Late summer compensation surveys indicated that 2009 raises would keep pace with those of recent years. A lot has changed since these results were published. Companies are pulling back on expected 4% increases in response to events that have shaken the business world.
Two major consulting firms have publicized survey results that predict a trend. 42% of the large companies surveyed by Hewitt Associates are revising salary budgets downward in reaction to economic pressures. These companies project pay increase budgets to be 3.1%, the lowest since reductions made after 9/11.
Watson Wyatt reported slightly different but still gloomy expectations with 28% of the companies in their pool planning to lower merit pay budgets. These companies are now working with 2.5% pay increase budgets, an even steeper drop.
The 4% budget for 2009 increases that was already announced did not cause employees to celebrate. An announcement of a reduction in expected increases will be a difficult message to send. If a new budget is going to be a reality don’t wait until the last minute to spread the word. Make a decision and communicate the reasons behind the change. Employees will not be surprised.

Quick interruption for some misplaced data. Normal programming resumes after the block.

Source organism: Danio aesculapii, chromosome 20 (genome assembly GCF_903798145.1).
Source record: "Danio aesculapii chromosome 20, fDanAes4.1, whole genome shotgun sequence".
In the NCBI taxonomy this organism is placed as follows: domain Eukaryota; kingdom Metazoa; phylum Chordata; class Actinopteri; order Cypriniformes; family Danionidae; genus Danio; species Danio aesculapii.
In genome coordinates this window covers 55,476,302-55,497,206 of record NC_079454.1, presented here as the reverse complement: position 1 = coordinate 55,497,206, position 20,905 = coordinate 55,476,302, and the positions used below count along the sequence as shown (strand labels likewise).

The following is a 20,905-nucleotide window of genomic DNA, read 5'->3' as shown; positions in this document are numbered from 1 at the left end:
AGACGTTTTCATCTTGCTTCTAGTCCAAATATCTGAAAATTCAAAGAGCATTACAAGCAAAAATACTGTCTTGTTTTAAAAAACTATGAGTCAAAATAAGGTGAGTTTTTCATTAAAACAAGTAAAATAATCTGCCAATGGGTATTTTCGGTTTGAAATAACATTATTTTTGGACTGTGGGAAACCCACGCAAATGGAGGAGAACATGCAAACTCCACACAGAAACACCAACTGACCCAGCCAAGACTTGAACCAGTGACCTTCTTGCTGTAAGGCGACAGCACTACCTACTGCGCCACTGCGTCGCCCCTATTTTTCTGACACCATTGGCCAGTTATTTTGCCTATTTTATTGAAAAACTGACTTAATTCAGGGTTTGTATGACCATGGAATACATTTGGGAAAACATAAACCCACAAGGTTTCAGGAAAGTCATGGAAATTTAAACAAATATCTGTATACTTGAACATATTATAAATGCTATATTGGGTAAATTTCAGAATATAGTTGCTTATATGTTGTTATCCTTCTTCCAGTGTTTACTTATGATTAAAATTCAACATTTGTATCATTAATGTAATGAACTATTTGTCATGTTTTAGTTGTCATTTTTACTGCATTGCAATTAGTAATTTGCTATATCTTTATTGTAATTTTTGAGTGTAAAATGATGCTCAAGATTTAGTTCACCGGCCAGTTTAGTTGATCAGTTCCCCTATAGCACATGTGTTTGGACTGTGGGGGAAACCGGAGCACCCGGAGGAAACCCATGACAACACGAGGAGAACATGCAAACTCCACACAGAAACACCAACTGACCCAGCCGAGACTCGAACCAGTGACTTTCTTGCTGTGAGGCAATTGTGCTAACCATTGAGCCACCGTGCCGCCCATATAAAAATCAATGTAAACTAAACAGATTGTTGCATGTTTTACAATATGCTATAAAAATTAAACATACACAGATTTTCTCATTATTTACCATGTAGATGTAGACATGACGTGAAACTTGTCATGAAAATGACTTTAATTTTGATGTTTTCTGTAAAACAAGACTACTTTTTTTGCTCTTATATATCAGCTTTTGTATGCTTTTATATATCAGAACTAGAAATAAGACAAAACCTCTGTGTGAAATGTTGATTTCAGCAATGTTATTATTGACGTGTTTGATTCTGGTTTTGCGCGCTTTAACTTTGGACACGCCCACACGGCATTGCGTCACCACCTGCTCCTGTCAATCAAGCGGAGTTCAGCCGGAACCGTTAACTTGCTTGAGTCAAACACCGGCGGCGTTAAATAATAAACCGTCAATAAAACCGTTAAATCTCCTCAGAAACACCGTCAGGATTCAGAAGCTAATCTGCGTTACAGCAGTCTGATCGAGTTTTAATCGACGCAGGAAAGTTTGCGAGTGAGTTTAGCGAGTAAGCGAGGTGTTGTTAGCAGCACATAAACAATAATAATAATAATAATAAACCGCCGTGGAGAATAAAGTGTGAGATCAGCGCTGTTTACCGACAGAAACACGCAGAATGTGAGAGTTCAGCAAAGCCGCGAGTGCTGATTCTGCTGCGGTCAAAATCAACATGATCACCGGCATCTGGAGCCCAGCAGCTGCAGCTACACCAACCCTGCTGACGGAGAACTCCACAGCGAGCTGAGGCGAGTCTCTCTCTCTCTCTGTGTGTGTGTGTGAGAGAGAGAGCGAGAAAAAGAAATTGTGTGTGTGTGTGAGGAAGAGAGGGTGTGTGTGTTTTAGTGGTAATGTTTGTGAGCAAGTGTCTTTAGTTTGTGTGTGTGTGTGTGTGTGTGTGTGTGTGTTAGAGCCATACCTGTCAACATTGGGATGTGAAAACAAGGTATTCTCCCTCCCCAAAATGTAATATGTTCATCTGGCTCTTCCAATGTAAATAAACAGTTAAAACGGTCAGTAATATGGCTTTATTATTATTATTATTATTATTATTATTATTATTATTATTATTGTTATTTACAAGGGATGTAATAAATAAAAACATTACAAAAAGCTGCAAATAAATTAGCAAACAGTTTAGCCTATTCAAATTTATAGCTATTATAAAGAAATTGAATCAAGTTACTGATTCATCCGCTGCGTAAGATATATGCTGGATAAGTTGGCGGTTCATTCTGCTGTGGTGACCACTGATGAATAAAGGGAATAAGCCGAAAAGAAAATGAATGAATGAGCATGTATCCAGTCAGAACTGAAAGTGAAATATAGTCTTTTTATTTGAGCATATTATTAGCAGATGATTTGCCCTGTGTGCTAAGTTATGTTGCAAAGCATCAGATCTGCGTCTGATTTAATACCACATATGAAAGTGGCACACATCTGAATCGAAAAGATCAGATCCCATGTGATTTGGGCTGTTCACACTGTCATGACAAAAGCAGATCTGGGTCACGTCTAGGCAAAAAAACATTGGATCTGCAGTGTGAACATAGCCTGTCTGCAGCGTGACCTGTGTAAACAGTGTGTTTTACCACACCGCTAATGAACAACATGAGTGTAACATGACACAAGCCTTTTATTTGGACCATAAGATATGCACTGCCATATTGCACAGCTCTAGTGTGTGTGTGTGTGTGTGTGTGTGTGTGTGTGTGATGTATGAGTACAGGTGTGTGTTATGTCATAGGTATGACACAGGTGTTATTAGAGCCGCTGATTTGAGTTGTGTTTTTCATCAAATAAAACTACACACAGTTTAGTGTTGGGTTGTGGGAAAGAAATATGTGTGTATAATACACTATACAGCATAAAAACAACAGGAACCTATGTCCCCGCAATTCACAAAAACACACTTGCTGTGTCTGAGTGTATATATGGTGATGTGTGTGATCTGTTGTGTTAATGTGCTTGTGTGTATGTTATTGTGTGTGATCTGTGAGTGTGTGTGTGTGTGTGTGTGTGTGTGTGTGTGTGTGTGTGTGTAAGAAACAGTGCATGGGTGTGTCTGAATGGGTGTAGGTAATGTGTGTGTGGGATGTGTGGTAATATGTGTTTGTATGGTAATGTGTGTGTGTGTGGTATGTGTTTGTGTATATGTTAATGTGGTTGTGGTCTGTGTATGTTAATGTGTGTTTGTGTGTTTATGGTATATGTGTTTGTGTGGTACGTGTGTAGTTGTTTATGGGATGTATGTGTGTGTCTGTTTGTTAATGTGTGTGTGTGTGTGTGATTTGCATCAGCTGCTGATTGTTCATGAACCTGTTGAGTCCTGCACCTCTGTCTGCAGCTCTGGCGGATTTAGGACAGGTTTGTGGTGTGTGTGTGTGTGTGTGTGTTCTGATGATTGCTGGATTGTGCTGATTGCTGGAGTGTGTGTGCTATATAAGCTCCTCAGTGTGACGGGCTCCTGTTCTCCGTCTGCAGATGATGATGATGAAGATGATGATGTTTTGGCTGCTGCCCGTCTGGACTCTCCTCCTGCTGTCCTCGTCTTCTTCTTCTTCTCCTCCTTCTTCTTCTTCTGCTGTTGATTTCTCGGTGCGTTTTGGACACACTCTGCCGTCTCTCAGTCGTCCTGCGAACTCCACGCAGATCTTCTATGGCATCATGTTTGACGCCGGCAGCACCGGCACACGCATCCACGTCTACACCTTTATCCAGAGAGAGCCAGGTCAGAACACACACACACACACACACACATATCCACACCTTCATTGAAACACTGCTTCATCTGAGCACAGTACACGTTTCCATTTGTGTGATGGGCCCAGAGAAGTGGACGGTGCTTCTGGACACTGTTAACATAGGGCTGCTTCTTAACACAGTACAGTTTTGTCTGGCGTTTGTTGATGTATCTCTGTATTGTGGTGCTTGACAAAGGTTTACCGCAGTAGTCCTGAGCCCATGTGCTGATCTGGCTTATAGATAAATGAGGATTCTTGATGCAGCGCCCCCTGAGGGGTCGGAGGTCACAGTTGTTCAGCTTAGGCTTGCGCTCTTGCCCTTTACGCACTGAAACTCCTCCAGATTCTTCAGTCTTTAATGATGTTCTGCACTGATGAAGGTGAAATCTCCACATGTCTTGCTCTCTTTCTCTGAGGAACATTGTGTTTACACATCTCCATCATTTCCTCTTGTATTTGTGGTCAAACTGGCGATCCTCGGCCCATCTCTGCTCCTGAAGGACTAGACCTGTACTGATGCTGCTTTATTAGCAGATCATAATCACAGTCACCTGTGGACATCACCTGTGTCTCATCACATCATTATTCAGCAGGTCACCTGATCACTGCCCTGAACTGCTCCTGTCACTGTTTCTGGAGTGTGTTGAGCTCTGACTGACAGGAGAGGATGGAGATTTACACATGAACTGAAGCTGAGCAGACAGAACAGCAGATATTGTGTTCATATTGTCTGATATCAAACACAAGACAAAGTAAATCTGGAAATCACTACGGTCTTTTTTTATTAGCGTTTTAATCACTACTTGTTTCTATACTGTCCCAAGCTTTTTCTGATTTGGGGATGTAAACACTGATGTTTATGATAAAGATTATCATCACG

Within any budgets many employers choose to reward the best performers. Reductions and careful allocation are a better approach than choosing to freeze wages altogether. An announcement of a wage freeze can really backfire. It provides just the impetus for your best performers to respond to a job offer or search firm phone call. Hiring may be tough but many employers are always looking for top talent. Wage freezes can be hard to apply consistently, just like hiring freezes. The announcement itself is cause for alarm, gossip and just plain bad for morale.
Compensation decisions are tough. Making decisions as a knee jerk reaction without planning will only make them harder.